Soon enough, the effects of the MDMA were upon me. A distinct rush of pleasure spread through me as I realized it was working. The dark cloud the movie had cast over me was dissipating rapidly, and a new, triumphant feeling was replacing it. I was suddenly catapulted into a place of deep, cosmic awareness, of pulling the curtain back and tuning in directly to the web of interconnectedness that informs all things. And by recognizing these connections, these resonances, I knew now that I could control them. I knew now that my future was assured. I knew now that anything I wanted would soon be mine, any outcome I desired would soon come true. I knew now that I had finally landed in the golden palace of paradise. I had been handed the keys to the cosmic Corvette, which I would soon be driving as fast I possibly wanted.
For the next few hours, my behavior reflected this new understanding of reality. I made pronouncements, gave orders. I passed out assurances about the future. I made phone calls, drove people out of the apartment, severely alienated my partner at the time by making sexual advances I shouldn’t have. I scarcely noticed; all would be resolved in my favor, in due time.
Then, a few hours later, the MDMA wore off. The acid, of course, had not.
In the aftermath, sympathy avoided me for many days. I was left alone to contemplate the magnitude of my idiocy, desperate and alone and miserable, and this was only heightened by the fact that this was not the first time I’d made such a preposterous, hideous mistake on acid. I believed for a long time that these mistakes were unique to me, until I came across Ann Shulgin’s description of a state called Inflation, described in TIHKAL in the chapter “Places in the Mind.” She writes:
“I was The Priestess, full of knowledge and power, seated above the rest
of humanity, dispensing wisdom. It was a picture of supreme intellectual
and spiritual arrogance… Now, here I was, blazing with the fullness of
this form of myself, knowing I needed nothing else and nobody else, and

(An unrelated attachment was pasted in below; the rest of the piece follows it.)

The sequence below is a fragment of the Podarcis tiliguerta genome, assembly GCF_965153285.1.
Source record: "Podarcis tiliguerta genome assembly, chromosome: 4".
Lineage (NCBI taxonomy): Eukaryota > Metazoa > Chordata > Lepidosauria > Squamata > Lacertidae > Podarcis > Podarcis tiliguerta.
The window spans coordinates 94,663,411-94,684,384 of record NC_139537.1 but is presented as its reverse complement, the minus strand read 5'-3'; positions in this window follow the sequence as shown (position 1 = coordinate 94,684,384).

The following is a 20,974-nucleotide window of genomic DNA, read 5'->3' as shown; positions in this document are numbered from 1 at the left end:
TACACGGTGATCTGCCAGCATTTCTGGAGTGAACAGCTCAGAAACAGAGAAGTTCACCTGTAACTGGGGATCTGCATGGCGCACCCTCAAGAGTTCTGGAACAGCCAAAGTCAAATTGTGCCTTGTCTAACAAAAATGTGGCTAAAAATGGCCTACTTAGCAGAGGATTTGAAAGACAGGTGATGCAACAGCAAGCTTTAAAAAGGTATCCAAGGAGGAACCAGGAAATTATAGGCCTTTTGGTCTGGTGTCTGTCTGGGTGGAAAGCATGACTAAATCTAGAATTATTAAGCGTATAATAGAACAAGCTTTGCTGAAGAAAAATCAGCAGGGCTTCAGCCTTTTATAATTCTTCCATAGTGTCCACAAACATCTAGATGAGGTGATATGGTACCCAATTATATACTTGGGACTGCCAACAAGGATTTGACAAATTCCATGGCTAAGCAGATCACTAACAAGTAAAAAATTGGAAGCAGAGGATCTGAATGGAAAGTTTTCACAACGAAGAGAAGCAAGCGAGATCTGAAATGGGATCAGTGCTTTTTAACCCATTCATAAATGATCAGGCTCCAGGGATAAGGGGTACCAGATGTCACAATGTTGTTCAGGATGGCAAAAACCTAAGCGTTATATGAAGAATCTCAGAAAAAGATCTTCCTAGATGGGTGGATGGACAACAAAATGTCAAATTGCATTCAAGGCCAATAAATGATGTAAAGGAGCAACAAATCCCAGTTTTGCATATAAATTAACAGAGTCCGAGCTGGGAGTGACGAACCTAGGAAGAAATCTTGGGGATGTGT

that I could continue being utterly sufficient unto myself… I was
It was a relief, years after I had broken off my tumultuous relationship with LSD, to see such a cogent description of what I had brought upon myself more than once in the early days of charting my mind’s topography. (Indeed, the chapter “Places in the Mind” is an incredibly valuable contribution to understanding types of psychedelic experiences.) And as Shulgin also writes, “I had taken [the experience] as a warning: this was an aspect of myself that I had to keep under control.” This has been true for me ever since.
I would eventually reach a kind of peace within my community, through a vigorous, years-long process of apology for this and many similar episodes, and through a commitment to a sincere kind of humbleness I’d never broached when I was younger. I still make too many mistakes – indeed, I often say that while I rarely make the same mistake twice, I make the first mistake over and over again. I still have more pride than is probably necessary, although at least now I have a well-developed, self-deprecating sense of humor to balance it out. I finally reestablished contact with LSD, and so far, things are approaching friendly again.
I did, however, watch The Wall a second time a few days after the experience. I wanted to see it again, sober, to try to understand what had happened to me. The movie witnessed this way was considerably more mundane and irrelevant than the movie I had experienced in my head. Thanks to LSD’s merciless goading, I had added layers of significance, extra plot twists that were considerably more wicked and evil than the original’s, levels of frightening conspiracy that were nowhere to be seen days later.
There’s a part of me that still thinks my version of the movie is far superior.